Politics is so symbolic and he's icon #1 even if his hopes of "a better life for all" ran up against trench warfare by the real economic powers here and in the world. The world loves him more as a beloved "brand" of peace and reconciliation than as a fighter for economic and racial justice on the barricades of an ongoing revolution.
Madiba may be at the end of his Long Walk but the real long walk is hardly over as poverty and exploitation grows and festers, not only here but worldwide. His is a story that the 99% struggling for fairness worldwide can learn from.
What drove me, a boy from a working class family in the Bronx, to become so fascinated by and drawn to this African story? Why did I immerse myself in it for so long, long after the activist community I was part of turned to other issues? Was I a Mandela maniac, the equivalent of being in a kind of Beatles fan club?
Why do I also at times feel imprisoned by it?
Truth be told, I am not a worshipper; Madiba is not a friend. There are many who are much closer to him. I am very aware of his highly political persona and history of manipulating and acting autocratically. He himself has written a confession about his flaws and limitations.
His political gifts helped engineer what there has been of a transformation here in South Africa but it was the movements he's led that catapulted him into the widely loved status he enjoys.
Yet, I also admired the way the ANC organized and believed in their cross-class approach, at least in theory ---a big tent but democratic umbrella movement, a clear set of principles as first articulated in the Freedom Charter, a dedication to non-racialism and a willingness to build alliances with labor and political groups to the left of their mass base. It offers a model that Americans and others could still learn from and emulate.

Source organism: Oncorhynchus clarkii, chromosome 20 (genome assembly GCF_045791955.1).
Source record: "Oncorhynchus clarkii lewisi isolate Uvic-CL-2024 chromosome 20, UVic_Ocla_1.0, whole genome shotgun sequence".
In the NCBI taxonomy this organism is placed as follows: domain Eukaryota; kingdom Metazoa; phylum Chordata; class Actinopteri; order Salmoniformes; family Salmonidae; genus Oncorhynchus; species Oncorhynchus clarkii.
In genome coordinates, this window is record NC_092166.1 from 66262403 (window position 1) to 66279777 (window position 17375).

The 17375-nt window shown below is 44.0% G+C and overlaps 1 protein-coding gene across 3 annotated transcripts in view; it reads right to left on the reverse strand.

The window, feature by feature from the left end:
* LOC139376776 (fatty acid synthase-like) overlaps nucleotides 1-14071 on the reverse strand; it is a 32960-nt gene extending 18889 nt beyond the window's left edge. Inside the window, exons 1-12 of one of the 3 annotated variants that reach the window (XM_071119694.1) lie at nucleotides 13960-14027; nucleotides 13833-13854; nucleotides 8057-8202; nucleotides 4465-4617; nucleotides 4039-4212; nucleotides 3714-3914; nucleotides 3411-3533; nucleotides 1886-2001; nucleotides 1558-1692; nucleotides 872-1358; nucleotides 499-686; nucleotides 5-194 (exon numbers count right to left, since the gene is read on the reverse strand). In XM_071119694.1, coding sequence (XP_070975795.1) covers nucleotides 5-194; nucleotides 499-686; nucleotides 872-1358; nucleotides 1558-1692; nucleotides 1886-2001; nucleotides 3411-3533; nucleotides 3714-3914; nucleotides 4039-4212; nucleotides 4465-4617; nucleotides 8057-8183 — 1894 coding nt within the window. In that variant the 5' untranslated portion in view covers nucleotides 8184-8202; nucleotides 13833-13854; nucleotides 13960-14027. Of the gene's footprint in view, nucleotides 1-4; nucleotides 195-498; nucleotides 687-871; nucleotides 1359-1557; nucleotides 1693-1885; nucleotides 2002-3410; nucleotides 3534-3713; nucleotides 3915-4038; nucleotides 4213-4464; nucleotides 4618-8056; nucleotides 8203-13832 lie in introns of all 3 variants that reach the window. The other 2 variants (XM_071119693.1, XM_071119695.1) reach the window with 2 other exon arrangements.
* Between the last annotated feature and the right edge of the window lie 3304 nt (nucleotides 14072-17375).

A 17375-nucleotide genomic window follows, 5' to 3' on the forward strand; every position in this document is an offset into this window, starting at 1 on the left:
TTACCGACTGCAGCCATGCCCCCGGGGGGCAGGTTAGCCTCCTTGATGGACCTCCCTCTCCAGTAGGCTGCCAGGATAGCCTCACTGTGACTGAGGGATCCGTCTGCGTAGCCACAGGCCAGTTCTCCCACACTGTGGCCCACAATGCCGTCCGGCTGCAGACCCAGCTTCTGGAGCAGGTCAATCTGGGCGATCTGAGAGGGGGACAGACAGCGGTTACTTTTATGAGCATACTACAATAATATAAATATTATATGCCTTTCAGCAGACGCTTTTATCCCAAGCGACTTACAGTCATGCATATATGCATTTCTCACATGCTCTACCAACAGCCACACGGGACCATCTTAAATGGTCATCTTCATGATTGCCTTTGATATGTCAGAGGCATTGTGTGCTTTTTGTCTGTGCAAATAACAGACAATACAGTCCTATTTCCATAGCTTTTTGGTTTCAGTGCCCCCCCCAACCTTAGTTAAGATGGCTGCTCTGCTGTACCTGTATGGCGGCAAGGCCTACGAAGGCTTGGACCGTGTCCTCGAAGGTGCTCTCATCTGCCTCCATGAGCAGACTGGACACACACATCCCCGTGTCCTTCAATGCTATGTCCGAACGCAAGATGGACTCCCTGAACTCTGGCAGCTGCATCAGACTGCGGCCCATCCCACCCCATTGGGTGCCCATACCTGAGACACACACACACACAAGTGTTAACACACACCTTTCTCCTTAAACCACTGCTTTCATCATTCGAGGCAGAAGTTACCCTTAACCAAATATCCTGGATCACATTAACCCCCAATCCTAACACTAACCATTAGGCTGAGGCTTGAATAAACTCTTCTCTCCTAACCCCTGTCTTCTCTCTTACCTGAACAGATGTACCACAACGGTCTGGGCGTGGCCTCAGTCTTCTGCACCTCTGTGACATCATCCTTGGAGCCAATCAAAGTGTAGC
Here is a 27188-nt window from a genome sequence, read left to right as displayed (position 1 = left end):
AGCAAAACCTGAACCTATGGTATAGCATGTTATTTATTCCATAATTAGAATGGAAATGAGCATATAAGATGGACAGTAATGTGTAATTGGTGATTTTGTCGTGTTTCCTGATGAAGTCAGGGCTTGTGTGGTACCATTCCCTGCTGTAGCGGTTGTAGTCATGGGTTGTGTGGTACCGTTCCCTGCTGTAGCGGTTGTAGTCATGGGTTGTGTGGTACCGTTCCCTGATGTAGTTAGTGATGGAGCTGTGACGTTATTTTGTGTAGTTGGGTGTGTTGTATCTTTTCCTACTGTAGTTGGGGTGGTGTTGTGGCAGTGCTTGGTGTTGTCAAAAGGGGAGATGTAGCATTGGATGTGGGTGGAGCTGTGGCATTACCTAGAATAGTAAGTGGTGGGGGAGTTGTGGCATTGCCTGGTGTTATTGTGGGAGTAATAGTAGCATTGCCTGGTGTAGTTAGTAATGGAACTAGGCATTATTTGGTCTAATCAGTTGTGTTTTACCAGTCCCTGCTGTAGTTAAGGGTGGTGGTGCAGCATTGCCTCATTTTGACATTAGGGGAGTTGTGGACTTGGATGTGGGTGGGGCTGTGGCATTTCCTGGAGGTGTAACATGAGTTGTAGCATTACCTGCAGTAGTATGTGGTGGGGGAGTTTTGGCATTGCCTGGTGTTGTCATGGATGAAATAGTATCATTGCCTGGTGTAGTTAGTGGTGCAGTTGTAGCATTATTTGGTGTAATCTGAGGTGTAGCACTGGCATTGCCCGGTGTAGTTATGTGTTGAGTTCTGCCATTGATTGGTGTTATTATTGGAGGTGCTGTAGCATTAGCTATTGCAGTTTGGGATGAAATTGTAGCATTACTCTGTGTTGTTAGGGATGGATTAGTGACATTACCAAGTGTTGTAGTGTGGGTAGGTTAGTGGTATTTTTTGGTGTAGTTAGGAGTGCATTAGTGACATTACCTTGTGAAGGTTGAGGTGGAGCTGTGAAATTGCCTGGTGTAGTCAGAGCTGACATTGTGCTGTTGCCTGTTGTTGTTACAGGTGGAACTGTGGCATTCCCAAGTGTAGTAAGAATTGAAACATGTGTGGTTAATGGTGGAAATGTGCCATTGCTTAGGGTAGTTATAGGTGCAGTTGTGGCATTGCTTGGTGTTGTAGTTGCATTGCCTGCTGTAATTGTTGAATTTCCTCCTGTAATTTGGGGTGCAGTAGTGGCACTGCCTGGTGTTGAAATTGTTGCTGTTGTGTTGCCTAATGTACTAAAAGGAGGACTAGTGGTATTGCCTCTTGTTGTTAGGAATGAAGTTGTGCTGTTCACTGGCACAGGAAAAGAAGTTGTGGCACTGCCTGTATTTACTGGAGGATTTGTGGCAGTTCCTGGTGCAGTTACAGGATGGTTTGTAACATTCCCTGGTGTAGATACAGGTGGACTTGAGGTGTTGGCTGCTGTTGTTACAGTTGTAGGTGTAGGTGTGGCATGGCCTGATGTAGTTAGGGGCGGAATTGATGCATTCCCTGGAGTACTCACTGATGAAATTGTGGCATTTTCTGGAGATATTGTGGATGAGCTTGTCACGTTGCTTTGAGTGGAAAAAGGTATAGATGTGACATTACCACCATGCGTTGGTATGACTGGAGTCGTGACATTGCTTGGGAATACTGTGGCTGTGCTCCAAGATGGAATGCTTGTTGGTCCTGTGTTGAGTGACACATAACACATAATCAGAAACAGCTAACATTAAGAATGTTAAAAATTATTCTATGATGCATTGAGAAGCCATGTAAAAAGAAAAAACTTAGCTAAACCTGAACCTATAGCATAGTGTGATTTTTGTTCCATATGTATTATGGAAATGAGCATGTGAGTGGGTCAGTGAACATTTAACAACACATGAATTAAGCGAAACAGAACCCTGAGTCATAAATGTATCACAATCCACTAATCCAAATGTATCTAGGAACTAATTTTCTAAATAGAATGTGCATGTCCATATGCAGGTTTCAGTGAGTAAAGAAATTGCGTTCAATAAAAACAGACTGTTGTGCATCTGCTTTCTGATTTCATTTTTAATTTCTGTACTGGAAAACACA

I documented the ANC's transition from a banned and hunted movement to a dominant political party with all the factionalism and compromises that involves. I began my own involvement as part of a small solidarity movement in my own country that grew into a major force before its flow ebbed.
Now I feel like the last American post- apartheid activist just as years earlier I felt like the last banned person, barred from coming here by the old government even after the ANC was un-banned. As the beautiful South African hymn, Senzenina, asks: "What Have I Done?"
As someone with a company called Globalvision and a global outlook, I always saw the struggle here as a force change beyond the borders of South Africa. I have been privileged to be welcomed here and encouraged to contribute what I can. Last Fall, I was delighted to connect with some visiting South African activists at Occupy Wall Street in New York. They recognized a struggle when they saw one!
Few Americans have had that opportunity to enlist in this Long Walk and to be part, albeit a small part, of a great human story and world-class force, and now on its way to being dramatized in a major movie.
I do know that I have learned and received much more than I have been able to give.
Hopefully, if my efforts as a producer from outside South Africa can help tease out the meaning and, then, share it worldwide, I could be of some value.
News Dissector Danny Schechter blogs at News Dissector.net, and contributes to many websites in the US and worldwide. His new books are Blogothon and Occupy: Dissecting Occupy Wall Street (Cosimo.) He hosts a weekly program on Progressive Radio. Network. (PRN.fm).